Five proposed rules, including a policy to allow indemnification of employees of the National Endowment for the Humanities (NEH) from the National Endowment for the Humanities, and six final rules, including an extension to the expiration date of certification plans for pesticide applicators from the Environmental Protection Agency were deemed significant under E.O. 12866—defined by the potential to have large impacts on the economy, environment, public health, or state or local governments. Significant actions may also conflict with presidential priorities or other agency rules. The Biden administration has issued 122 significant proposed rules, 154 significant final rules, and four significant notices as of December 24.

Ballotpedia maintains page counts and other information about the Federal Register as part of its Administrative State Project. The project is a neutral, nonpartisan encyclopedic resource that defines and analyzes the administrative state, including its philosophical origins, legal and judicial precedents, and scholarly examinations of its consequences. The project also monitors and reports on measures of federal government activity.

Additional reading:



OIRA reviewed 36 significant rules in December

In December 2021, the White House Office of Information and Regulatory Affairs (OIRA) reviewed 36 significant regulatory actions issued by federal agencies. OIRA approved one of these rules with no changes and approved the intent of 31 rules while recommending changes to their content. Three rules were withdrawn from the review process by the issuing agencies. One rule was subject to a statutory or judicial deadline.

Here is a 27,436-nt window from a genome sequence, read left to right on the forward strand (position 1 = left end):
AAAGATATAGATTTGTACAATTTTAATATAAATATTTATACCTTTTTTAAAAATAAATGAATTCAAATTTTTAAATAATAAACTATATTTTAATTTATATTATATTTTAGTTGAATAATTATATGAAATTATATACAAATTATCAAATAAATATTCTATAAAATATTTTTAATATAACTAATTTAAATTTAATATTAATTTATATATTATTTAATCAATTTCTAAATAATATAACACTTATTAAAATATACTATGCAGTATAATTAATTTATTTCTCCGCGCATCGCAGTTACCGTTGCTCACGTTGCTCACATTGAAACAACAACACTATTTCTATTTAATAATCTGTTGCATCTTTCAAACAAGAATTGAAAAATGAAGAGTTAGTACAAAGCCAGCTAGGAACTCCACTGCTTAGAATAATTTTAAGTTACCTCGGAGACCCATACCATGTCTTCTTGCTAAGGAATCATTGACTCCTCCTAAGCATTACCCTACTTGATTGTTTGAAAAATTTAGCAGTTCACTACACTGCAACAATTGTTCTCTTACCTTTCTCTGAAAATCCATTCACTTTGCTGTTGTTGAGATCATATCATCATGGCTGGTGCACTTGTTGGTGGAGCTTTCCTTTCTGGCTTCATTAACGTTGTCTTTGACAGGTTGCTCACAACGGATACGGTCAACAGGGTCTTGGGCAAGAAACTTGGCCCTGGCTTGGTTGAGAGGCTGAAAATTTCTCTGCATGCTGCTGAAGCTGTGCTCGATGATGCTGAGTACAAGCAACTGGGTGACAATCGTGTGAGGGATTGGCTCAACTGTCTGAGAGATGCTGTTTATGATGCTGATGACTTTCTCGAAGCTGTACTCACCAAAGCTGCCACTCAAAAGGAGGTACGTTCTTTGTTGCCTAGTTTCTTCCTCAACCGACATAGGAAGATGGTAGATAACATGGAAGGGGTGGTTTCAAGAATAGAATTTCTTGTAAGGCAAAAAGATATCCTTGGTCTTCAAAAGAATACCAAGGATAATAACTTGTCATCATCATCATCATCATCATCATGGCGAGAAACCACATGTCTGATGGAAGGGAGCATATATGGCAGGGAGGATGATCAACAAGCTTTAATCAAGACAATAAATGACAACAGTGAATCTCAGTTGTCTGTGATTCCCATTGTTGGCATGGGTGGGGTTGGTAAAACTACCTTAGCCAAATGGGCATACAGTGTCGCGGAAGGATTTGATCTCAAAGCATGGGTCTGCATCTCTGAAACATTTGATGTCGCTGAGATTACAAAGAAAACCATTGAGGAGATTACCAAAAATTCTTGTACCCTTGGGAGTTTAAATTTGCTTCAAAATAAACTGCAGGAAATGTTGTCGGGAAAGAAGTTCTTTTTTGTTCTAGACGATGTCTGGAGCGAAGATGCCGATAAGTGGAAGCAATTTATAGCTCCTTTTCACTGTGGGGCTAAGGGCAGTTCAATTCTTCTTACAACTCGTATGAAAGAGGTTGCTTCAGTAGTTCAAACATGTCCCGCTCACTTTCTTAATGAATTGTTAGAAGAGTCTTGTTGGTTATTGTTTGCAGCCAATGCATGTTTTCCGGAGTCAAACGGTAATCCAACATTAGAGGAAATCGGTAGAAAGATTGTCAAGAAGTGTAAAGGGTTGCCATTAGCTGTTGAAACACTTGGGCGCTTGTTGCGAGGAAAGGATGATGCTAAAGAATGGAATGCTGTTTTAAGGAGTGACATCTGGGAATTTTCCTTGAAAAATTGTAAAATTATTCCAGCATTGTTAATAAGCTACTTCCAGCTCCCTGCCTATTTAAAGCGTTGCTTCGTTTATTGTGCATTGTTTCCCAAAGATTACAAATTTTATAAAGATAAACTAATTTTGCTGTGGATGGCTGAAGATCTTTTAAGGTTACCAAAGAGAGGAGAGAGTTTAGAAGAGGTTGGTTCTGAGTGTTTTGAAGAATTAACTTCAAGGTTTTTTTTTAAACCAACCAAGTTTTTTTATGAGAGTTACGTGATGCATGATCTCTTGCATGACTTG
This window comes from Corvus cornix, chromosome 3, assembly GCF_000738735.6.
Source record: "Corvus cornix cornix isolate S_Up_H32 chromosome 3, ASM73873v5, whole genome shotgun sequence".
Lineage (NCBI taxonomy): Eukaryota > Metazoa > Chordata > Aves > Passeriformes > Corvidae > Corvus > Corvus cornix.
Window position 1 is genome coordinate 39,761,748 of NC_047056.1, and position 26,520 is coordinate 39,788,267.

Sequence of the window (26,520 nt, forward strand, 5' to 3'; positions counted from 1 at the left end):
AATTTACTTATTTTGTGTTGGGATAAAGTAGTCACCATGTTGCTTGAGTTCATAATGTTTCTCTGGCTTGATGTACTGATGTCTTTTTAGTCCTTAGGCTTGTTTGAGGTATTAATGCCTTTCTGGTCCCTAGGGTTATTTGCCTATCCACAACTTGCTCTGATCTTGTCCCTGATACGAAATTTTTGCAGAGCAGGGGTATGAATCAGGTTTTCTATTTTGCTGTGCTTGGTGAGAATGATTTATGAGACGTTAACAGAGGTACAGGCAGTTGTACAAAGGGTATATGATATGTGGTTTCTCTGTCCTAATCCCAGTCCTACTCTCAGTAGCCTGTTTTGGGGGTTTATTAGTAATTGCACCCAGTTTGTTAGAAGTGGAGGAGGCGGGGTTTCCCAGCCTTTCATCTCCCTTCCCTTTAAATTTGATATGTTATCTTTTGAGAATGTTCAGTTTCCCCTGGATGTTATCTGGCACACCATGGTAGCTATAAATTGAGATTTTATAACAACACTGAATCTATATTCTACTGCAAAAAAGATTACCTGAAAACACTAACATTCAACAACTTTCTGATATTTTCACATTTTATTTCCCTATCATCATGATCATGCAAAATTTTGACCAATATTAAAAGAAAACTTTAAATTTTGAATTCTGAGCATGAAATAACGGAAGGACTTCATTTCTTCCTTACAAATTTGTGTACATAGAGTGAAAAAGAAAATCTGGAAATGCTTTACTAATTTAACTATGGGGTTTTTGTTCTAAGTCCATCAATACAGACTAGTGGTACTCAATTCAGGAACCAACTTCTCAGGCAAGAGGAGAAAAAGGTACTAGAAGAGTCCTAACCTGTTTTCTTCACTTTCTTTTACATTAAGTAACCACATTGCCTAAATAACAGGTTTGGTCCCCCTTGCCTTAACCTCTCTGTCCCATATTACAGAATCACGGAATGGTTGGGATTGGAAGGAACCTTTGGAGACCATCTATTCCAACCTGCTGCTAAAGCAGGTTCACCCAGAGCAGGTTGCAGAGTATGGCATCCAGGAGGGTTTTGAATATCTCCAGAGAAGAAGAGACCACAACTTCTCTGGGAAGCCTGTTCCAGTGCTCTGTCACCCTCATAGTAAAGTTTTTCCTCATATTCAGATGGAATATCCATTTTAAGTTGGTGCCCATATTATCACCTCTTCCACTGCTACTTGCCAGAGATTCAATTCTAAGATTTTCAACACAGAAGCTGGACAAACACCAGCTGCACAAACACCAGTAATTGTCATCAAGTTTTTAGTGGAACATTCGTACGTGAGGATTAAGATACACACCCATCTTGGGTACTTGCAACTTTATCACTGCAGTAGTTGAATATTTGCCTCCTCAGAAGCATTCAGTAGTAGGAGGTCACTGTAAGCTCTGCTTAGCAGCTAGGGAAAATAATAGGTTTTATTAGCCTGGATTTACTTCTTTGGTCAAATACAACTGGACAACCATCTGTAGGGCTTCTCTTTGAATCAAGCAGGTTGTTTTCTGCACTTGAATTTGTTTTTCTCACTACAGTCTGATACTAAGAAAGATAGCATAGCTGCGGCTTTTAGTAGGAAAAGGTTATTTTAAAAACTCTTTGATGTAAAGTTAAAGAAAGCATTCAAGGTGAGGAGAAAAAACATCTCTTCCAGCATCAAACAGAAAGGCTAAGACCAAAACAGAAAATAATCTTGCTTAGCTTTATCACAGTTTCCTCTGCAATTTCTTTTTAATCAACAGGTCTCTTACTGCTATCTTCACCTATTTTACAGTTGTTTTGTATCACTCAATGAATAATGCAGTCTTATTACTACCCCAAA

OIRA reviewed 90 significant regulatory actions in December 2020, 58 significant regulatory actions in December 2019, 31 significant regulatory actions in December 2018, and 30 significant regulatory actions in December 2017.

OIRA has reviewed a total of 502 significant rules in 2021. The agency reviewed a total of 676 significant rules in 2020, 475 significant rules in 2019, 355 significant rules in 2018, and 237 significant rules in 2017.

As of Jan. 3, 2022, OIRA’s website listed 72 regulatory actions under review.

OIRA is responsible for reviewing and coordinating what it deems to be all significant regulatory actions made by federal agencies, with the exception of independent federal agencies. Significant regulatory actions include agency rules that have had or may have a large impact on the economy, environment, public health, or state and local governments and communities. These regulatory actions may also conflict with other regulations or with the priorities of the president.